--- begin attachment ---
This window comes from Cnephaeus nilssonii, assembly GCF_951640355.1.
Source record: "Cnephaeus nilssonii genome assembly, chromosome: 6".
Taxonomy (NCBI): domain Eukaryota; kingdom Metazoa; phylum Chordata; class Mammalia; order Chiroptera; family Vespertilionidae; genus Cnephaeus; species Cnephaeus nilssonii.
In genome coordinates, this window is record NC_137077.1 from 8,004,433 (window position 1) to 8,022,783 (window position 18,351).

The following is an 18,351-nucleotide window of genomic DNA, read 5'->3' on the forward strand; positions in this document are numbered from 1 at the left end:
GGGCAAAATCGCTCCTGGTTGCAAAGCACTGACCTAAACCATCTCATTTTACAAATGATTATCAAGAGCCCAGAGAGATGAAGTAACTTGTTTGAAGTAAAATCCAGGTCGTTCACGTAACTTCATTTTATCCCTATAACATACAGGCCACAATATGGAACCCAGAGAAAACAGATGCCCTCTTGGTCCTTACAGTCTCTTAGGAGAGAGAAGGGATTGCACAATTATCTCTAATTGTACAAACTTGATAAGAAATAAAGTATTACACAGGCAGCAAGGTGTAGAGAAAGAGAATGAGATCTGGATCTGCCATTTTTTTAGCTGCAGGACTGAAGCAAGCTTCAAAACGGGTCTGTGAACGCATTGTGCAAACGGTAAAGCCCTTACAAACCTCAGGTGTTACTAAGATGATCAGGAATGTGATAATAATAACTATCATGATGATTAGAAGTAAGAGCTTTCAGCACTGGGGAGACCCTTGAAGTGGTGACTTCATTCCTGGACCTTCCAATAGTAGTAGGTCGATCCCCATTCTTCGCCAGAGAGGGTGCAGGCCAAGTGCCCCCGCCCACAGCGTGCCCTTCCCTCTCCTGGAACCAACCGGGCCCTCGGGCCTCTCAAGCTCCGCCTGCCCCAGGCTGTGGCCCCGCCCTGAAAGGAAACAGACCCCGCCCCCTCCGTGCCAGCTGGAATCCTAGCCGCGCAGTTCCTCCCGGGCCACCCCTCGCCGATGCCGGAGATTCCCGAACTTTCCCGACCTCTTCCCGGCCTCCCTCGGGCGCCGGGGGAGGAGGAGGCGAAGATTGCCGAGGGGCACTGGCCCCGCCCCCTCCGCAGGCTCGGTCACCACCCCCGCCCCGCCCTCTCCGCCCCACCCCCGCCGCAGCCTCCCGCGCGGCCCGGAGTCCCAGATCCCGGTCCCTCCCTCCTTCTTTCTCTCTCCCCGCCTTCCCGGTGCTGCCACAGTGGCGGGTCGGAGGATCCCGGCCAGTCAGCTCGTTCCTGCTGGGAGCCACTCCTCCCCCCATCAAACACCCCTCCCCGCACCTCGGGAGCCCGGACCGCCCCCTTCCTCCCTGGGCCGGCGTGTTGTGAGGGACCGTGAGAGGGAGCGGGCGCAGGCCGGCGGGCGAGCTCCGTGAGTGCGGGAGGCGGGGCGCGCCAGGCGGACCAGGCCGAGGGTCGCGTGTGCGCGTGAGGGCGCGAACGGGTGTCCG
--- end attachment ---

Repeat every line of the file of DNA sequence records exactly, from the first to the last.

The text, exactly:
This window comes from Cnephaeus nilssonii, assembly GCF_951640355.1.
Source record: "Cnephaeus nilssonii genome assembly, chromosome: 6".
Taxonomy (NCBI): domain Eukaryota; kingdom Metazoa; phylum Chordata; class Mammalia; order Chiroptera; family Vespertilionidae; genus Cnephaeus; species Cnephaeus nilssonii.
In genome coordinates, this window is record NC_137077.1 from 8,004,433 (window position 1) to 8,022,783 (window position 18,351).

The following is an 18,351-nucleotide window of genomic DNA, read 5'->3' on the forward strand; positions in this document are numbered from 1 at the left end:
GGGCAAAATCGCTCCTGGTTGCAAAGCACTGACCTAAACCATCTCATTTTACAAATGATTATCAAGAGCCCAGAGAGATGAAGTAACTTGTTTGAAGTAAAATCCAGGTCGTTCACGTAACTTCATTTTATCCCTATAACATACAGGCCACAATATGGAACCCAGAGAAAACAGATGCCCTCTTGGTCCTTACAGTCTCTTAGGAGAGAGAAGGGATTGCACAATTATCTCTAATTGTACAAACTTGATAAGAAATAAAGTATTACACAGGCAGCAAGGTGTAGAGAAAGAGAATGAGATCTGGATCTGCCATTTTTTTAGCTGCAGGACTGAAGCAAGCTTCAAAACGGGTCTGTGAACGCATTGTGCAAACGGTAAAGCCCTTACAAACCTCAGGTGTTACTAAGATGATCAGGAATGTGATAATAATAACTATCATGATGATTAGAAGTAAGAGCTTTCAGCACTGGGGAGACCCTTGAAGTGGTGACTTCATTCCTGGACCTTCCAATAGTAGTAGGTCGATCCCCATTCTTCGCCAGAGAGGGTGCAGGCCAAGTGCCCCCGCCCACAGCGTGCCCTTCCCTCTCCTGGAACCAACCGGGCCCTCGGGCCTCTCAAGCTCCGCCTGCCCCAGGCTGTGGCCCCGCCCTGAAAGGAAACAGACCCCGCCCCCTCCGTGCCAGCTGGAATCCTAGCCGCGCAGTTCCTCCCGGGCCACCCCTCGCCGATGCCGGAGATTCCCGAACTTTCCCGACCTCTTCCCGGCCTCCCTCGGGCGCCGGGGGAGGAGGAGGCGAAGATTGCCGAGGGGCACTGGCCCCGCCCCCTCCGCAGGCTCGGTCACCACCCCCGCCCCGCCCTCTCCGCCCCACCCCCGCCGCAGCCTCCCGCGCGGCCCGGAGTCCCAGATCCCGGTCCCTCCCTCCTTCTTTCTCTCTCCCCGCCTTCCCGGTGCTGCCACAGTGGCGGGTCGGAGGATCCCGGCCAGTCAGCTCGTTCCTGCTGGGAGCCACTCCTCCCCCCATCAAACACCCCTCCCCGCACCTCGGGAGCCCGGACCGCCCCCTTCCTCCCTGGGCCGGCGTGTTGTGAGGGACCGTGAGAGGGAGCGGGCGCAGGCCGGCGGGCGAGCTCCGTGAGTGCGGGAGGCGGGGCGCGCCAGGCGGACCAGGCCGAGGGTCGCGTGTGCGCGTGAGGGCGCGAACGGGTGTCCG